Conservation Areas are chosen because of their special historic and architectural interest, and have been given special protection under planning laws. It means that the best features of the area should be preserved; and that new building (including alterations and extensions) should be designed and carried out sympathetically, to preserve or enhance the character of the area.
Residents and businesses in the area should be aware, in particular, of the following requirements. Planning permission is required for
- all roof extensions
- for exterior cladding with stone, artificial stone, pebble dash, timber, plastic or tiles.
An Article 4 Direction was made on the Walthamstow Village area in 1977 and the Orford Road area in September 2004 which removed certain additional ‘permitted development rights’ normally enjoyed by householders. Planning consent is, as a result, required for any of the following works affecting dwellinghouses, where the development would front a highway or open space.
- The enlargement, improvement, or other alterations of a dwellinghouse, i.e. changes to windows, doors, roof coverings, rainwater goods etc.
- Alterations to roofs.
- The erection of a front porch.
- The provision of a hardstanding.
- The installation, alteration or replacement of a satellite antenna.
- The erection, alteration or demolition of a front gate, fence, wall or other means of enclosure within the front garden, or a side boundary facing the road.
- The erection, alteration or removal of a chimney on a dwellinghouse or on a building within the cartilage.
- The painting of a dwellinghouse (apart from like for like repainting).
Conservation Area consent is also required for the demolition of any building in the Area over 115 cubic metres.
In a conservation area you do not need consent to demolish a building which does not exceed 115 cubic metres, or to take down any wall, gate or fence which is less than 1 metre high where abutting a highway, or less than 2 metres high elsewhere.
If you are in any doubt about work you are proposing, free advice is available from the Council’s Conservation Officer, Ms Jacinta Fisher.
In certain cases the Council may be able to offer financial assistance towards the cost of restoration works by means of Historic Building Grants. Funds are limited however and each case is looked at on its individual merits.
All trees in the Conservation Area are protected, and you must give the Council six weeks written notice of any intended tree works. Free professional advice is available from the Council’s Tree Preservation Officer on 020 8496 2819.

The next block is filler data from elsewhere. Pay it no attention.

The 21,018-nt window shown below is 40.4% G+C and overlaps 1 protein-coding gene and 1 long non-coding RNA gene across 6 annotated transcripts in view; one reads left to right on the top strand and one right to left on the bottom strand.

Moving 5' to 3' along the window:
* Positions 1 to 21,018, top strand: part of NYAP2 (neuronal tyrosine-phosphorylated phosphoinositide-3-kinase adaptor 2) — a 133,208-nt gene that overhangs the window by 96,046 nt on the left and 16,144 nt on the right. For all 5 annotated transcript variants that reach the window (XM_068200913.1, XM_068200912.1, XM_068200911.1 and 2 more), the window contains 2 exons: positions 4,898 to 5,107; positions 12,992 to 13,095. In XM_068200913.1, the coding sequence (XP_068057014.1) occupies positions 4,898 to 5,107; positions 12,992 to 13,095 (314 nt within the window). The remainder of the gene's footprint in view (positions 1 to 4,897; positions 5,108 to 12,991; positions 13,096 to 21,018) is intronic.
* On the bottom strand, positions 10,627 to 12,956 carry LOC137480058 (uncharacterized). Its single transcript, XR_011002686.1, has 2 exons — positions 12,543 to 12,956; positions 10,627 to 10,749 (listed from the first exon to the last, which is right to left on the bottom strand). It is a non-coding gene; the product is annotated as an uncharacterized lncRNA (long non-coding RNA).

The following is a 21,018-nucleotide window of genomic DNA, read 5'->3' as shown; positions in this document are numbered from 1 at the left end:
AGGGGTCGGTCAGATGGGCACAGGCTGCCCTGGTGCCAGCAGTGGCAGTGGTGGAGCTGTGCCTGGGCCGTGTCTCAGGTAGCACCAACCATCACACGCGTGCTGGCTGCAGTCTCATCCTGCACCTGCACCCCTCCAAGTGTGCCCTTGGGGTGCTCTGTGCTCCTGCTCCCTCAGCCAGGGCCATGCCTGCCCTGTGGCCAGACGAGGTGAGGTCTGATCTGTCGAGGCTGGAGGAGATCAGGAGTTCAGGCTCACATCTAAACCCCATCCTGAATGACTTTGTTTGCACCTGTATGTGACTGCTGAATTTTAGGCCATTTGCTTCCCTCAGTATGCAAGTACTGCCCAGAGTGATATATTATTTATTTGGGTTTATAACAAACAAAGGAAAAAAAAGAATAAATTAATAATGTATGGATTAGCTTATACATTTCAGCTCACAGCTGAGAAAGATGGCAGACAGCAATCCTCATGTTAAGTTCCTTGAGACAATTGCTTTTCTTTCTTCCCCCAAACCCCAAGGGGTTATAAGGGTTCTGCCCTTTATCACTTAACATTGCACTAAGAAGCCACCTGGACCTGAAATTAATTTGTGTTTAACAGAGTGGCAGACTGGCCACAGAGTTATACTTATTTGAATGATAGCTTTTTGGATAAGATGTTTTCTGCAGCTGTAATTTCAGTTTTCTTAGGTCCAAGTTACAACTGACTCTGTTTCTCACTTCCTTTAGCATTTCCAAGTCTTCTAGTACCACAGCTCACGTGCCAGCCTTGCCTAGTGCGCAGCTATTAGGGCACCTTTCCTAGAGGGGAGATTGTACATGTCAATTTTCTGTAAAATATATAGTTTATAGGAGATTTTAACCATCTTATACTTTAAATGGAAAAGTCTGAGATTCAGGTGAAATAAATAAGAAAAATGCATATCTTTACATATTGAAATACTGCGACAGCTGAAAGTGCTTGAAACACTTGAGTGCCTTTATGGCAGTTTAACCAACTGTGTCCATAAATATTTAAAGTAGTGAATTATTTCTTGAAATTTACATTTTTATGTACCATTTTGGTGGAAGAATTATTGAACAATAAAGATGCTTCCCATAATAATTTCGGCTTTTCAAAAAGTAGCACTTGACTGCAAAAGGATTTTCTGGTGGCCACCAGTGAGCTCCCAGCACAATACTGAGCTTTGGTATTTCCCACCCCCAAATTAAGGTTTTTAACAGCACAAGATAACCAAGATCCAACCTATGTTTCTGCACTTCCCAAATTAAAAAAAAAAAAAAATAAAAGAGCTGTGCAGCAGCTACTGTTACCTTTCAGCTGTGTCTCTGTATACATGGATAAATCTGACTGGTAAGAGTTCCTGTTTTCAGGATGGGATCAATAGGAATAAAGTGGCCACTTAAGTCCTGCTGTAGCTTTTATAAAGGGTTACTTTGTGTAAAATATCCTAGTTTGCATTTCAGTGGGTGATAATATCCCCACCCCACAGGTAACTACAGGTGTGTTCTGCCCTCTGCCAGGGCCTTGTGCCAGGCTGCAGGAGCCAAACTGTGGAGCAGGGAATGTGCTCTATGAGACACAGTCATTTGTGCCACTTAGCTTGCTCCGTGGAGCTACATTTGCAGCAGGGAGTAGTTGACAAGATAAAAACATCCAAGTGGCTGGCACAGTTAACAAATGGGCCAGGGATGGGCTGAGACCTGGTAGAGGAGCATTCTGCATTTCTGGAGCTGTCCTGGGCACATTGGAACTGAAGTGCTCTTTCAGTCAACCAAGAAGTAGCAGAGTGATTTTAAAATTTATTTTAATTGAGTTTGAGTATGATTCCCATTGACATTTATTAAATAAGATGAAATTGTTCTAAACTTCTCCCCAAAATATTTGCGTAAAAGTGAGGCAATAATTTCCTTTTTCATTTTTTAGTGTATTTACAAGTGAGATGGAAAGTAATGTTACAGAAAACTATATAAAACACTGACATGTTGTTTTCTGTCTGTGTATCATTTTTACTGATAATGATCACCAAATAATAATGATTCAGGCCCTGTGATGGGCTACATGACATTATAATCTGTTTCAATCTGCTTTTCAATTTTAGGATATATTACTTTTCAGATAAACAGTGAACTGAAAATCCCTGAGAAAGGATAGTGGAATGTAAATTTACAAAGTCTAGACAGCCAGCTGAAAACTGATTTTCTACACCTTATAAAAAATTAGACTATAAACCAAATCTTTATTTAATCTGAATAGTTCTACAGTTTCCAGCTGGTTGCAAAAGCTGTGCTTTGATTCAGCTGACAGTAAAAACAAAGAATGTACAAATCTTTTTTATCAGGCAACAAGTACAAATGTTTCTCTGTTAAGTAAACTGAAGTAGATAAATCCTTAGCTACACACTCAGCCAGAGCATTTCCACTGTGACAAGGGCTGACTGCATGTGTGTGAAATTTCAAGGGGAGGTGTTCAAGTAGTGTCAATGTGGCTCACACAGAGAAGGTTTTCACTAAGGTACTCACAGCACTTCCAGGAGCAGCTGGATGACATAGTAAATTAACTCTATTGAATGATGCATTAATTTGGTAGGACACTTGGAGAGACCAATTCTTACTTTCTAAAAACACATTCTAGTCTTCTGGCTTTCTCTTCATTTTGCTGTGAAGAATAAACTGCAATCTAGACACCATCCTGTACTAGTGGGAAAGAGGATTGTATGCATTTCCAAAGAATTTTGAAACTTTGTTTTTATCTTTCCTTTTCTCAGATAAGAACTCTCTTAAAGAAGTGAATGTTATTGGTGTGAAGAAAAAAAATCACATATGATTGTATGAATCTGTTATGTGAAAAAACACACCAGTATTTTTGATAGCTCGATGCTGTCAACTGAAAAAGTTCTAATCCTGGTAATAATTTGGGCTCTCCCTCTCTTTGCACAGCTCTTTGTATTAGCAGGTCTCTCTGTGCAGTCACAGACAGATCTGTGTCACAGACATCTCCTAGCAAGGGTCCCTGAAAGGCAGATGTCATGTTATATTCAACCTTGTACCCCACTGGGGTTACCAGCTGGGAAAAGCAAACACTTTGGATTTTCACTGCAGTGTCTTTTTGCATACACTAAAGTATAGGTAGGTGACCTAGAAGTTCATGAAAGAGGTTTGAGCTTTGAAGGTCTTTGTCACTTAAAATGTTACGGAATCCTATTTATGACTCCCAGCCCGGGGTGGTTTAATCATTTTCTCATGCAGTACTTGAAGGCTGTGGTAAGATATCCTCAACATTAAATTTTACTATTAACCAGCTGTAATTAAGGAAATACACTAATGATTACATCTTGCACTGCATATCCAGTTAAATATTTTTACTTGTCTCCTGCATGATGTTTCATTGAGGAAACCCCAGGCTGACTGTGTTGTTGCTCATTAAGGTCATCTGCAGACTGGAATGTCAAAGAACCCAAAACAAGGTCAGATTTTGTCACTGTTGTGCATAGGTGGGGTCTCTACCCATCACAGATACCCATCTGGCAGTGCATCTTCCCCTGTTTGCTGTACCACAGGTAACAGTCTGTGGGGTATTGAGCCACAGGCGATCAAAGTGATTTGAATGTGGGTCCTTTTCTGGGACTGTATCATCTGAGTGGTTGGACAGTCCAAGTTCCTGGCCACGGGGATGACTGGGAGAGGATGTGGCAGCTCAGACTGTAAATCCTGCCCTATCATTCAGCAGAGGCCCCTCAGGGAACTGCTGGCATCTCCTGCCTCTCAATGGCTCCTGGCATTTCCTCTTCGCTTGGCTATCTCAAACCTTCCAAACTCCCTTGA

As is clear from the historical background to the area, there is a great variety of building types within the Conservation area ranging from public buildings to substantial villas, from purpose built Victorian shops to modest two up two down cottages. All have features of interest such as patterned brickwork, moulded plaster decoration, and ornamental finials, which give the area its special character. Over the years, unfortunately, many misguided alterations have taken place which if continued unchecked could destroy this character.
Any work undertaken in a Conservation area should ‘preserve or enhance’. Alterations to doors, windows and roofs, prominently sited satellite dishes, poorly designed extensions, and unsympathetic colour schemes are just some of the more obvious things that can adversely affect the character and appearance of both individual buildings and the area as a whole, and will not be permitted.
Materials and Features
Wherever possible the original architectural features of buildings should be retained. Where they have been removed or altered they should be restored whenever the opportunity arises. This need not be prohibitively expensive and will add to the value of the property. The Council’s Conservation Officer can usually advise you on specialist suppliers and manufacturers.
In certain cases the Council may be able to offer financial assistance towards the cost of restoration works by means of Historic Building Grants. Funds are limited however and each case will be looked at on its individual merits.